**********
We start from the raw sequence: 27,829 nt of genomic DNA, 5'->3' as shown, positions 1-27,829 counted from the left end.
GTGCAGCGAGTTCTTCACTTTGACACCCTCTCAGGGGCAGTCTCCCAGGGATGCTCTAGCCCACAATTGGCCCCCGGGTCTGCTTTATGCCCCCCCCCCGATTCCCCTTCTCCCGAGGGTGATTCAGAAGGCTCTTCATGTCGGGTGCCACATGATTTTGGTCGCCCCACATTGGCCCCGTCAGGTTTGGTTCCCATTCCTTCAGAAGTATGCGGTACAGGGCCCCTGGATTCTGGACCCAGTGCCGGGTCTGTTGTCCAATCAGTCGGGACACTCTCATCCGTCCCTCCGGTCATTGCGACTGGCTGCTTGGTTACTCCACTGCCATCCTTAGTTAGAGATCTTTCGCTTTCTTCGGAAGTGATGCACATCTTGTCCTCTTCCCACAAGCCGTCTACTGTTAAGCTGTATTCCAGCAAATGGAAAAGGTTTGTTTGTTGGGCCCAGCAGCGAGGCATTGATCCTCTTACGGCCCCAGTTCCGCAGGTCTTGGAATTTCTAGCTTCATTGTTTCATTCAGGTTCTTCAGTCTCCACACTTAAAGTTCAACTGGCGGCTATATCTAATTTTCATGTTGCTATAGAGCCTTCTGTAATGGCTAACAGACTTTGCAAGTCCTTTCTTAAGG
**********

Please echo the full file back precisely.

We start from the raw sequence: 27,829 nt of genomic DNA, 5'->3' as shown, positions 1-27,829 counted from the left end.
GTGCAGCGAGTTCTTCACTTTGACACCCTCTCAGGGGCAGTCTCCCAGGGATGCTCTAGCCCACAATTGGCCCCCGGGTCTGCTTTATGCCCCCCCCCCGATTCCCCTTCTCCCGAGGGTGATTCAGAAGGCTCTTCATGTCGGGTGCCACATGATTTTGGTCGCCCCACATTGGCCCCGTCAGGTTTGGTTCCCATTCCTTCAGAAGTATGCGGTACAGGGCCCCTGGATTCTGGACCCAGTGCCGGGTCTGTTGTCCAATCAGTCGGGACACTCTCATCCGTCCCTCCGGTCATTGCGACTGGCTGCTTGGTTACTCCACTGCCATCCTTAGTTAGAGATCTTTCGCTTTCTTCGGAAGTGATGCACATCTTGTCCTCTTCCCACAAGCCGTCTACTGTTAAGCTGTATTCCAGCAAATGGAAAAGGTTTGTTTGTTGGGCCCAGCAGCGAGGCATTGATCCTCTTACGGCCCCAGTTCCGCAGGTCTTGGAATTTCTAGCTTCATTGTTTCATTCAGGTTCTTCAGTCTCCACACTTAAAGTTCAACTGGCGGCTATATCTAATTTTCATGTTGCTATAGAGCCTTCTGTAATGGCTAACAGACTTTGCAAGTCCTTTCTTAAGG